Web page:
267 F2d 165 Pacific Gas and Electric Company v. Federal Power Commission
267 F.2d 165
105 U.S.App.D.C. 337, 29 P.U.R.3d 317
PACIFIC GAS AND ELECTRIC COMPANY, Petitioner,
FEDERAL POWER COMMISSION, Respondent.
Sierra Pacific Power Company, Intervenor.
United States Court of Appeals District of Columbia Circuit.
Argued April 20, 1959.
Decided May 14, 1959, Petition for Rehearing Denied June 2, 1959.
Mr. Frederick W. Mielke, Jr., San Francisco, Cal., of the bar of the Supreme Court of California, pro hac vice, by special leave of Court, with whom Messrs. F. T. Searls, San Francisco, Cal., and Robert E. May, Washington, D.C., were on the brief, for petitioner. Mr. Richard F. Generelly, Washington, D.C., also entered an appearance for petitioner.
Mr. Howard E. Wahrenbrock, Solicitor, Federal Power Commission, with whom Messrs. Willard W. Gatchell, Gen. Counsel, Federal Power Commission, and William W. Ross, Atty., Federal Power Commission, were on the brief, for respondent.
Mr. William C. Chanler, New York City, of the bar of the Court of Appeals of New York, pro hac vice, by special leave of Court, with whom Mr. Lawrence A. Baker, New York City, was on the brief, for intervenor.
Before PRETTYMAN, Chief Judge, and BAZELON and BASTIAN, Circuit judges.
In 1948 Pacific Gas & Electric Company entered into a rate contract, with Sierra Pacific Power Company, which was duly filed with the Commission. In 1953 Pacific sought unilaterally to abrogate this contract by filing a proposed schedule of increased rates, under 205 of the Federal Power Act.1 That Section provides for Commission approval of newly proposed rates merely upon a finding that they are reasonable. Notwithstanding the absence of any provision in the rate contract for increases during its term, the Commission approved the new rates in 1954 upon a finding that they were reasonable.
On Sierra's appeal we set aside the Commission's approval and held that the 'duly filed rate contract (is effective) until such time as the rates specified therein are found unreasonable under 206(a).' Sierra Pacific Power Co. v. Federal Power Com'n, 96 U.S.App.D.C. 140, 142, 223 F.2d 605, 607 (1955). The Supreme Court granted certiorari and affirmed, 350 U.S. 348, 76 S.Ct. 368, 100 L.Ed. 388 (1956). The Court stated, in substance, that to relieve a public utility of an improvident bargain, 206(a)2 requires a determination that 'the rate is so low as to adversely affect the public interest-- as where it might impair the financial ability of the public utility to continue its service, cast upon other consumers an excessive burden, or be unduly discriminatory. * * * (A) contract may not be said to be either 'unjust' or 'unreasonable' simply because it is unprofitable to the public utility.' 350 U.S. at page 355, 76 S.Ct. at page 372.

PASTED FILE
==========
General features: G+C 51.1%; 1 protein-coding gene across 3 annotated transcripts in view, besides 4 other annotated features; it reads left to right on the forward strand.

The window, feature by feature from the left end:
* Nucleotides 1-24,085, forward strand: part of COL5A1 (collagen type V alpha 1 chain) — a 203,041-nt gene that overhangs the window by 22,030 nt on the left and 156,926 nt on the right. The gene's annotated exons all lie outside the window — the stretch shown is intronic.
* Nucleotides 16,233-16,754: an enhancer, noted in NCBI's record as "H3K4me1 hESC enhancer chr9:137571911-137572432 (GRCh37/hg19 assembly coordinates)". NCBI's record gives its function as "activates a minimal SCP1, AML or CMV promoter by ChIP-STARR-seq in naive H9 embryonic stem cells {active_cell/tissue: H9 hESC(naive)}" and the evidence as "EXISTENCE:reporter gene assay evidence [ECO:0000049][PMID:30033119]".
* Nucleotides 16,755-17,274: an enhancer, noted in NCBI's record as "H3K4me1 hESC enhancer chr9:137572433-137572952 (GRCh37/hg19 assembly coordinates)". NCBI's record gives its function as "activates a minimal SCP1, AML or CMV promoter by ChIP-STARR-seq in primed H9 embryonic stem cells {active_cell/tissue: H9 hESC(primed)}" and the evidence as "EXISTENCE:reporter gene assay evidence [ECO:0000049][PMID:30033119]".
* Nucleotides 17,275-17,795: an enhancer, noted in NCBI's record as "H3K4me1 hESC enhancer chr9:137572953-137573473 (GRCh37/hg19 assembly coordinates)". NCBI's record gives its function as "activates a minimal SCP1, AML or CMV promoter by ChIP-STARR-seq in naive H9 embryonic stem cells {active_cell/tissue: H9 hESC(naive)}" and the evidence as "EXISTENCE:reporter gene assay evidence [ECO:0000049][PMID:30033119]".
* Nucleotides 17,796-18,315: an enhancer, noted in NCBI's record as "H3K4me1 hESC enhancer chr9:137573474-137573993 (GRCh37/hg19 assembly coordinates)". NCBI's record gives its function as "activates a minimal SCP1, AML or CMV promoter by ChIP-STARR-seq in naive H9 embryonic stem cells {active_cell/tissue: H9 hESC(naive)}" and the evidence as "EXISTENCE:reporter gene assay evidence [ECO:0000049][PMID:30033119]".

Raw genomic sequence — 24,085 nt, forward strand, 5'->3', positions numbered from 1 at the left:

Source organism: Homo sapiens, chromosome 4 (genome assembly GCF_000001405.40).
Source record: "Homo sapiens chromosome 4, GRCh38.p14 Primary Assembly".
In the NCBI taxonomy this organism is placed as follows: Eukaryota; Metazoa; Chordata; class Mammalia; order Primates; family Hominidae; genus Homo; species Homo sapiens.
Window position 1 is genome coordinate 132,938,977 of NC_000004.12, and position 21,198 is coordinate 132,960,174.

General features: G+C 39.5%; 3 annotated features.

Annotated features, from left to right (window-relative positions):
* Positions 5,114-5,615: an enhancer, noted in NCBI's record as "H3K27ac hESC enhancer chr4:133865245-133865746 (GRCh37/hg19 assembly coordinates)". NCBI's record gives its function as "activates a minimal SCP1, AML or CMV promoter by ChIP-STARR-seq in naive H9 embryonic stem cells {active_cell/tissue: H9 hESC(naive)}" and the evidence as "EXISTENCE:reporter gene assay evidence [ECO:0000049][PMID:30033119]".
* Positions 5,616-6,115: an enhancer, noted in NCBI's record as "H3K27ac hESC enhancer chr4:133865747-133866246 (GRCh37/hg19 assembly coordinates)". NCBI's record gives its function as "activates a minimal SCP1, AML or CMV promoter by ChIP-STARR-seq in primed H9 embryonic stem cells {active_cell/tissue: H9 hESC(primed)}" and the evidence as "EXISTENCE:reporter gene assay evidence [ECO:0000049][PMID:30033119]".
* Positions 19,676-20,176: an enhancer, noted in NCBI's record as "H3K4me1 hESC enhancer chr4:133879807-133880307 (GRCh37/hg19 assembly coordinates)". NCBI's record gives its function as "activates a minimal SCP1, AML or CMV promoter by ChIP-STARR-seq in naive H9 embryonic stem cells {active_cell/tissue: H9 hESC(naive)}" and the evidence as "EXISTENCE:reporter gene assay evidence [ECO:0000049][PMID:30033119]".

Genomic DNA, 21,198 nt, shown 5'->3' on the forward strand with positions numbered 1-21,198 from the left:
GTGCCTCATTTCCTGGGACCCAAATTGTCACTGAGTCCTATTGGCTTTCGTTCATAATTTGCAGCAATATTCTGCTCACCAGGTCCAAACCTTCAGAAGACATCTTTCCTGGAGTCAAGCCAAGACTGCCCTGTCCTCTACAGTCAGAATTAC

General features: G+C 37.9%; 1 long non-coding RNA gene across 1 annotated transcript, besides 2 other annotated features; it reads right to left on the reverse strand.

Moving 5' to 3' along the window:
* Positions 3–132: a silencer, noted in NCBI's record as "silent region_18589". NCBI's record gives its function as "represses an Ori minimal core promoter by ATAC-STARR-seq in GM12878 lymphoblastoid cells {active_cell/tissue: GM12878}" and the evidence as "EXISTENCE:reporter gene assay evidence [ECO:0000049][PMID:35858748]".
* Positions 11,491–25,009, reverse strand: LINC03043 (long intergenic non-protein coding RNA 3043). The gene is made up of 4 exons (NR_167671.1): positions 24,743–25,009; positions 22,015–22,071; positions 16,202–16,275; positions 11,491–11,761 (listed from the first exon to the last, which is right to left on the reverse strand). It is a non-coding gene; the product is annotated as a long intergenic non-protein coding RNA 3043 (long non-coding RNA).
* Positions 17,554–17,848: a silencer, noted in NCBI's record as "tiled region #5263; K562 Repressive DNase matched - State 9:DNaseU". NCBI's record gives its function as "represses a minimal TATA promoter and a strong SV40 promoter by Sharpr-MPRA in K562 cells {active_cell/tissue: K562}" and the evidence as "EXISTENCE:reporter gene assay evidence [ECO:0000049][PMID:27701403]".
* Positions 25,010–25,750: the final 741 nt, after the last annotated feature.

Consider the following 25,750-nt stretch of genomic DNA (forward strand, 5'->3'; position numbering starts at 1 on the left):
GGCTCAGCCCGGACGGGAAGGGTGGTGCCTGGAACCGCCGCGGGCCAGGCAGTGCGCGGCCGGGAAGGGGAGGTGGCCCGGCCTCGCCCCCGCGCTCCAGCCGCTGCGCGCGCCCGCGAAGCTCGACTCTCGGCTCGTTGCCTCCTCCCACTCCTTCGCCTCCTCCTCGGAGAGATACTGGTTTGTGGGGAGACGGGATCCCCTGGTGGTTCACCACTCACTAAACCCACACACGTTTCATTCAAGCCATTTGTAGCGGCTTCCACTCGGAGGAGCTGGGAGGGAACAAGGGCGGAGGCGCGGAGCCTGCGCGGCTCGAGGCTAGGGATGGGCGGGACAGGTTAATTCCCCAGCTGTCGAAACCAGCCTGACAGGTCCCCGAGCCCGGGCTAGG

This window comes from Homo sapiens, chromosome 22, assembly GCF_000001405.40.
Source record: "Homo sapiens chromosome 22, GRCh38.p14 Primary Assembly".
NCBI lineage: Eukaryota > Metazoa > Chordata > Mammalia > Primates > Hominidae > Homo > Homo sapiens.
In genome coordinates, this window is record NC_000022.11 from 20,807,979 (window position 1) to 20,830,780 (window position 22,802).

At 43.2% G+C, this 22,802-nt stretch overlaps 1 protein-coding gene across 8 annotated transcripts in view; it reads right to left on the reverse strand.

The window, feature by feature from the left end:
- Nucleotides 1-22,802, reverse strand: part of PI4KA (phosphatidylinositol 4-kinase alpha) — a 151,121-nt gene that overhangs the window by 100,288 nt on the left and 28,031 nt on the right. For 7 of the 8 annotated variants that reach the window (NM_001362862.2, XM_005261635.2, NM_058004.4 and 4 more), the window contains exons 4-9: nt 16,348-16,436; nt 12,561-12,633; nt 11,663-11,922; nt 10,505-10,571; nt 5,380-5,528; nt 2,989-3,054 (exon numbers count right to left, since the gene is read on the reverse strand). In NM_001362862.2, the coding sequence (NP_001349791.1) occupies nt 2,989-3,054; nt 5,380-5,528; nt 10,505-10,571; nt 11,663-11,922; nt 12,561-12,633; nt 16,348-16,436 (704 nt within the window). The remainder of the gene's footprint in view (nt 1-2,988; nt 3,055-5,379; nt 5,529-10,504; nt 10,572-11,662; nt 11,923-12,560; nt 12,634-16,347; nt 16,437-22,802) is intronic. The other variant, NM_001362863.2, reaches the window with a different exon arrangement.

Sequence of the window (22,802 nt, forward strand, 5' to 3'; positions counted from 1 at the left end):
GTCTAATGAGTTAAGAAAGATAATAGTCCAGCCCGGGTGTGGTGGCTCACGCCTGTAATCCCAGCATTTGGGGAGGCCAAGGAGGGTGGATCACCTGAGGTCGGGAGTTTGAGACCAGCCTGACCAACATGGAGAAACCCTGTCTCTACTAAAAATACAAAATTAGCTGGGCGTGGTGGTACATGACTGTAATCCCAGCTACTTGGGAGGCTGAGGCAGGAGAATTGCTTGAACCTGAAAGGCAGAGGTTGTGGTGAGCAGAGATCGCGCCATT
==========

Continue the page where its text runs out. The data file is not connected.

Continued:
The Court further stated that whether the contract rate in the present case 'is so low as to have an adverse effect on the public interest is of course a question to be determined in the first instance by the Commission.' It thereupon ordered the case to be remanded to the Commission 'for such further proceedings, not inconsistent with this opinion, as the Commission may deem desirable.'
Upon remand Pacific asked the Commission to make the 206(a) determination left open by the Supreme Court. It also urged that the Commission had never expressly determined whether the contract rate was fixed or changeable; that such a determination was now required because 205, and not 206, would be applicable if the rates are changeable. The factual and legal positions of the parties upon these matters were presented in written submissions in accordance with the Commission's Rules of Practice. 18 C.F.R. 1.1-.37 (1949, as amended, Supp.1958). In its order of July 10, 1957, the Commission concluded that the Supreme Court's decision precluded any present contention that the contract rate was variable, and that 'the factual basis which PG & E adduces in support of the alleged adverse effects of the 1948 rates upon the public interest do not appear to be of a nature which would compel or warrant further examination or investigation by the Commission at this time.'
Pacific now appeals from that order.3 Upon consideration of the entire record and the contentions of the parties in respect thereto, we find no basis for disturbing the Commission's action.
49 Stat. 851 (1935), 16 U.S.C.A. 824d (1952)
49 Stat. 852 (1935), 16 U.S.C.A. 824e(a) (1952)